We have a simple financial rule in our house. If we can’t afford it, we don’t buy it. This leads on to an unwritten rule that purchases over a couple of hundred dollars have to be checked with the other wage earner. And if they’re something for you personally AND over a certain dollar figure (which interestingly, we’ve never specified) you basically have to be able to build a business case for your purchase. Which is how, today, my husband said to me “Which is it? The iPad mini or the Kenwood mixer?” This is not a question our mothers ever faced! And it’s not quite the association we normally make when faced with the “can women have it all and have a work/life balance” discussion topic.
I only have myself to blame. A month ago, I did a gluten-free cooking course (you can find my blog post here) and it fuelled in me a desire for a Kenwood mixer. You know, one of the ones that sits on the bench, has several fantastic mixing attachments, plus a mincer on the front and a proper food processor or blender on the top (so we could replace our existing slightly broken blender). I built a great business case for that one, and looked like I might be on the way to convincing my husband that we could really, really, do with one. Especially as daughter number 2 has been on a cupcake rampage since Christmas (thanks Auntie Vic for the cupcake recipe book) and has repeatedly subjected the rest of the family to cookies and cream cupcakes (amongst others) all with delicious frosting that would be MUCH easier made in a Kenwood mixer. Also, I made some of the bread from my gluten-free cooking course, and although mixing the stuff for 4 minutes by hand may not SOUND like much, trust me, it’s a complete nightmare. So I could justify the need.
I like to think that I’m fairly up with current technology. I’m reasonably IT savvy, operate my Blackberry efficiently, use an e-reader and a laptop, and I even have two blogs! I use social media and although I am still a paper diary user, that is only because I haven’t found an electronic system which works for me. And I couldn’t see that I would ever need to use a tablet – after all, I already have the smart(ish) phone, a laptop and an e-reader. Would I even use a tablet? Totally not for me!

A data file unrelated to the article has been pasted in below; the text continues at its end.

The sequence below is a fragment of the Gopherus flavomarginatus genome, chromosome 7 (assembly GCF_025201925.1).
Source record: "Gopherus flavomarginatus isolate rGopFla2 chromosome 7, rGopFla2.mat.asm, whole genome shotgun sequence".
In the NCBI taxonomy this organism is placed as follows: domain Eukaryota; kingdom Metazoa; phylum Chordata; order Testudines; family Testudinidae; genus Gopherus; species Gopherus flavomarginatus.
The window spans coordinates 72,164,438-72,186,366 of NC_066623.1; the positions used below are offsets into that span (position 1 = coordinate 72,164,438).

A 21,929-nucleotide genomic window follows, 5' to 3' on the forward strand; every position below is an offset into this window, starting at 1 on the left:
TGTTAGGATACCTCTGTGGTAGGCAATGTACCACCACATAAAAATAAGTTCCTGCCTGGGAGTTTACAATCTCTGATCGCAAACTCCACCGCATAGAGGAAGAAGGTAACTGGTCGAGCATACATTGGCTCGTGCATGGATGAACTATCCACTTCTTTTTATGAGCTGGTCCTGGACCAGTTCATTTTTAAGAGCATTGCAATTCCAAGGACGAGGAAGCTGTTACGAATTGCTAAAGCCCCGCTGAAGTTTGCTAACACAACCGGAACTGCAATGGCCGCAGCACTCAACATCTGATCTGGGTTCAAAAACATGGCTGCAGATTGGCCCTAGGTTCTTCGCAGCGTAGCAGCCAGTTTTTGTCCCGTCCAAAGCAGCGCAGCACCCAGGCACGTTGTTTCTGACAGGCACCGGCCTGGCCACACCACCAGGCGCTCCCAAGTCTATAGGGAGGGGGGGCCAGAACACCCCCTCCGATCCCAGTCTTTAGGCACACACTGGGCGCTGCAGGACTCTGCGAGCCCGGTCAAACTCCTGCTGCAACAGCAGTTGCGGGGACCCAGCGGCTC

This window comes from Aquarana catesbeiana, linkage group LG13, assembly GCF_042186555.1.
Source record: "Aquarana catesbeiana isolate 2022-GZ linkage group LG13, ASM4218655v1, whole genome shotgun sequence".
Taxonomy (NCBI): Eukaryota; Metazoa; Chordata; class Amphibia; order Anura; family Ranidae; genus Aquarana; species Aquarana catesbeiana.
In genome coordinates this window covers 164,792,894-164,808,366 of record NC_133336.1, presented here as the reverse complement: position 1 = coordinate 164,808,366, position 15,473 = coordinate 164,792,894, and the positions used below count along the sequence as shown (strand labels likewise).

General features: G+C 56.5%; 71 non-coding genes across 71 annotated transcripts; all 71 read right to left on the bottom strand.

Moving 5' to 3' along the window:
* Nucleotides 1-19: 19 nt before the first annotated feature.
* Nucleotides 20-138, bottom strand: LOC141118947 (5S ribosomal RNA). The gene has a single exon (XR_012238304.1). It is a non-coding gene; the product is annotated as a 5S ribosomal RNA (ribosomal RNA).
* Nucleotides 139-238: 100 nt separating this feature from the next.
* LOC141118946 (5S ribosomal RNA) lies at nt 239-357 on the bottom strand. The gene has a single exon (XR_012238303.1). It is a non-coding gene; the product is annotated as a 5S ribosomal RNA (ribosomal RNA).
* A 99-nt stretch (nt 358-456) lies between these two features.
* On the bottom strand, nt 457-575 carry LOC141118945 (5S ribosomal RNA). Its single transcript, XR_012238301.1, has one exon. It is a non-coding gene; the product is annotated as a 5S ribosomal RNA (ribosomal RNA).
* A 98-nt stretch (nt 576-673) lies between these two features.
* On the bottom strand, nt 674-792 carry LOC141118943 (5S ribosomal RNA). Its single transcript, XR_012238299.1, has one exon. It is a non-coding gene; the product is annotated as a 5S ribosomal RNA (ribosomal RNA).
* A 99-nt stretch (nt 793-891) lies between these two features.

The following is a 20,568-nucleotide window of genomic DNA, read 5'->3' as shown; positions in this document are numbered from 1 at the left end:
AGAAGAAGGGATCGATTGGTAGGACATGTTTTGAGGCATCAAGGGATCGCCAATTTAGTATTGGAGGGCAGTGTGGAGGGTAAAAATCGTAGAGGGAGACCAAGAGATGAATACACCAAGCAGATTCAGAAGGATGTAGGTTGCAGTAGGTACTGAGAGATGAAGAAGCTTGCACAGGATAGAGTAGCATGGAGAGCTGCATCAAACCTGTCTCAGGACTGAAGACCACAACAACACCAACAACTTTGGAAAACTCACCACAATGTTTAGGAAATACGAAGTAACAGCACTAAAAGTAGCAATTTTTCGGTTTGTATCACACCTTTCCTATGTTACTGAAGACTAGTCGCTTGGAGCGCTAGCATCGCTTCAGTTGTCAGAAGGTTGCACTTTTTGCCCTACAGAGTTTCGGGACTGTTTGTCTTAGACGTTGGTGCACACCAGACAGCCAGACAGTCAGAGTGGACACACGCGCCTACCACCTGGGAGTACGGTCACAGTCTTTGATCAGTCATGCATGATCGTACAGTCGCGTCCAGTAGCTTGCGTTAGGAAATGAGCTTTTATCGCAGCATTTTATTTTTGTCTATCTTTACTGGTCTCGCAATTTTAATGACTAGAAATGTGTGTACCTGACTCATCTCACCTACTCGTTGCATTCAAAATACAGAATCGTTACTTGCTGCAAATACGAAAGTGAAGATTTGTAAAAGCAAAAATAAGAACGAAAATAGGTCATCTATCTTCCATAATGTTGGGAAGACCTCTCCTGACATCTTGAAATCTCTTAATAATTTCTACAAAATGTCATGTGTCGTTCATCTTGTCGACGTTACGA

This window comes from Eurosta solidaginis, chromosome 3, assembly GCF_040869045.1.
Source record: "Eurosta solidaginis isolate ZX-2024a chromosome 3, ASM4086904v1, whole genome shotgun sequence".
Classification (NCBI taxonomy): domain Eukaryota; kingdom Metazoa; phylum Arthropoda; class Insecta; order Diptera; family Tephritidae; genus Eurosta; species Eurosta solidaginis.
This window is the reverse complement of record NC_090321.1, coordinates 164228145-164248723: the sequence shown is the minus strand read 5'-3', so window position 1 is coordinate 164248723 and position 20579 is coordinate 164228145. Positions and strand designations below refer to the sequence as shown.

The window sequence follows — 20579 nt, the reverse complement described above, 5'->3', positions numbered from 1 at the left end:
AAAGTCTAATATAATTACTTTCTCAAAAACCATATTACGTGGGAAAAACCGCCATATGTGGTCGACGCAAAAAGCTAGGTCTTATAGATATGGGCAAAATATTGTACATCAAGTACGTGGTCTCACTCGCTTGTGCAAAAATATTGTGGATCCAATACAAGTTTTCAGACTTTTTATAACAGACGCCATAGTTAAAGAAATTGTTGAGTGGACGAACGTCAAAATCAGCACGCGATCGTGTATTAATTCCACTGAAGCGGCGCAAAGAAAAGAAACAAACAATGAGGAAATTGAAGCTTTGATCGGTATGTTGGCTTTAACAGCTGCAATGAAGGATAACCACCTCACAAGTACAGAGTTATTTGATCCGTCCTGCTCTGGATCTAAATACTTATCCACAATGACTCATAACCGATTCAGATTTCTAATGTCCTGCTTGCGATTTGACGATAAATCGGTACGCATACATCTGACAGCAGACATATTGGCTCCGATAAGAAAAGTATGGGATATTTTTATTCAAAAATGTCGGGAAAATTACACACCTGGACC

I must now confess that I am being forced to eat my previous words. Two weeks ago, I attended a Leadership Council for work in Australia. At this council, they hired iPads for everyone who did not have one. One of our hot topics was digitization, and we were using a new internal social media tool called Tibbr. We were to use the iPads to post status updates, photos, video and the like to the Tibbr program to share in our new digital world.
Several people commented on how well I managed this new environment. I put up posts, I added photos and videos. What was interesting was that I had absolutely no trouble manouvering around Tibbr. What I did have trouble with was the iPad. I have used one before a little, and even set up one son’s android tablet for him. So I wasn’t a complete tyro. But oh my gosh! I couldn’t find the \ button. I couldn’t figure out how to open multiple applications. The whole swiping, making things bigger and smaller and most of all, when I lost the network connection, it took me a while to figure out where to look to fix it! It was a whole new world, and as I thought back to my six year olds (!!!) swiping and sorting and USING this tool so confidently, I felt just a little old, non-technical and out of touch.